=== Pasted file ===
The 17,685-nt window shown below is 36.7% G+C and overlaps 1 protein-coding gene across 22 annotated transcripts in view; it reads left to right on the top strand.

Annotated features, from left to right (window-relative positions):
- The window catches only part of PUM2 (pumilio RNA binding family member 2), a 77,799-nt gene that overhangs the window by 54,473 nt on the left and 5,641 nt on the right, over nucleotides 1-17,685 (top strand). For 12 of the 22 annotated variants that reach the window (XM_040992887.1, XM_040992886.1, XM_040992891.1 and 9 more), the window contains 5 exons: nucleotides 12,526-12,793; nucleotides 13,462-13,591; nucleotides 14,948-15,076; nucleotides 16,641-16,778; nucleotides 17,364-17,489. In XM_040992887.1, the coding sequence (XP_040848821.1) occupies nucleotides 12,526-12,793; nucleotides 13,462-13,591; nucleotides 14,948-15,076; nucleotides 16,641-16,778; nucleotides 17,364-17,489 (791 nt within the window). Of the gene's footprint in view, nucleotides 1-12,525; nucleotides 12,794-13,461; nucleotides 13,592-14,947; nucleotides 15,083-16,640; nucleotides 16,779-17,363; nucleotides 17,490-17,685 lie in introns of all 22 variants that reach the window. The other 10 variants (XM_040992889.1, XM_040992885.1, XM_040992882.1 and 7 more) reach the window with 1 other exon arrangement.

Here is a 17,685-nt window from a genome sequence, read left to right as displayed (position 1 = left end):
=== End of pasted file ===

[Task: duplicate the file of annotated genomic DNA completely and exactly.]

The 17,685-nt window shown below is 36.7% G+C and overlaps 1 protein-coding gene across 22 annotated transcripts in view; it reads left to right on the top strand.

Annotated features, from left to right (window-relative positions):
- The window catches only part of PUM2 (pumilio RNA binding family member 2), a 77,799-nt gene that overhangs the window by 54,473 nt on the left and 5,641 nt on the right, over nucleotides 1-17,685 (top strand). For 12 of the 22 annotated variants that reach the window (XM_040992887.1, XM_040992886.1, XM_040992891.1 and 9 more), the window contains 5 exons: nucleotides 12,526-12,793; nucleotides 13,462-13,591; nucleotides 14,948-15,076; nucleotides 16,641-16,778; nucleotides 17,364-17,489. In XM_040992887.1, the coding sequence (XP_040848821.1) occupies nucleotides 12,526-12,793; nucleotides 13,462-13,591; nucleotides 14,948-15,076; nucleotides 16,641-16,778; nucleotides 17,364-17,489 (791 nt within the window). Of the gene's footprint in view, nucleotides 1-12,525; nucleotides 12,794-13,461; nucleotides 13,592-14,947; nucleotides 15,083-16,640; nucleotides 16,779-17,363; nucleotides 17,490-17,685 lie in introns of all 22 variants that reach the window. The other 10 variants (XM_040992889.1, XM_040992885.1, XM_040992882.1 and 7 more) reach the window with 1 other exon arrangement.

Here is a 17,685-nt window from a genome sequence, read left to right as displayed (position 1 = left end):